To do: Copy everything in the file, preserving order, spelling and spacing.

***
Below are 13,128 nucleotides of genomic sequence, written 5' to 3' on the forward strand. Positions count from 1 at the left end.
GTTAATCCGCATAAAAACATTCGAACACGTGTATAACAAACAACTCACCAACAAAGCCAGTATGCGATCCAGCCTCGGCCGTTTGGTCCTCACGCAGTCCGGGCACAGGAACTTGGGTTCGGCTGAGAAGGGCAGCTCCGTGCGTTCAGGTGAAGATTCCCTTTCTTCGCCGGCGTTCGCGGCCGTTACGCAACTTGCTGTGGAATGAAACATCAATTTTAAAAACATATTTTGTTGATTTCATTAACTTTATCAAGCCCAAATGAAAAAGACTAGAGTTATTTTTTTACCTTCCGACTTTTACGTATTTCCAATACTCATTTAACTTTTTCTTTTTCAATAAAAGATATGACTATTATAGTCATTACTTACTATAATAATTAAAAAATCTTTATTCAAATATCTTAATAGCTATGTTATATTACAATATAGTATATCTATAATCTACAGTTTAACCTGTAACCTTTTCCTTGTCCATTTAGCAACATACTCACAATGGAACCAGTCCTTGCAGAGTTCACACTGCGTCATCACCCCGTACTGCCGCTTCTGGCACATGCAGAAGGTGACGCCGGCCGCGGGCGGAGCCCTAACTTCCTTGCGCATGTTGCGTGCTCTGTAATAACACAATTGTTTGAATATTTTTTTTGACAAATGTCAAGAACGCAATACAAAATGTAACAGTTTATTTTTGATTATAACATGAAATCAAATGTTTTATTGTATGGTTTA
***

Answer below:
Below are 13,128 nucleotides of genomic sequence, written 5' to 3' on the forward strand. Positions count from 1 at the left end.
GTTAATCCGCATAAAAACATTCGAACACGTGTATAACAAACAACTCACCAACAAAGCCAGTATGCGATCCAGCCTCGGCCGTTTGGTCCTCACGCAGTCCGGGCACAGGAACTTGGGTTCGGCTGAGAAGGGCAGCTCCGTGCGTTCAGGTGAAGATTCCCTTTCTTCGCCGGCGTTCGCGGCCGTTACGCAACTTGCTGTGGAATGAAACATCAATTTTAAAAACATATTTTGTTGATTTCATTAACTTTATCAAGCCCAAATGAAAAAGACTAGAGTTATTTTTTTACCTTCCGACTTTTACGTATTTCCAATACTCATTTAACTTTTTCTTTTTCAATAAAAGATATGACTATTATAGTCATTACTTACTATAATAATTAAAAAATCTTTATTCAAATATCTTAATAGCTATGTTATATTACAATATAGTATATCTATAATCTACAGTTTAACCTGTAACCTTTTCCTTGTCCATTTAGCAACATACTCACAATGGAACCAGTCCTTGCAGAGTTCACACTGCGTCATCACCCCGTACTGCCGCTTCTGGCACATGCAGAAGGTGACGCCGGCCGCGGGCGGAGCCCTAACTTCCTTGCGCATGTTGCGTGCTCTGTAATAACACAATTGTTTGAATATTTTTTTTGACAAATGTCAAGAACGCAATACAAAATGTAACAGTTTATTTTTGATTATAACATGAAATCAAATGTTTTATTGTATGGTTTA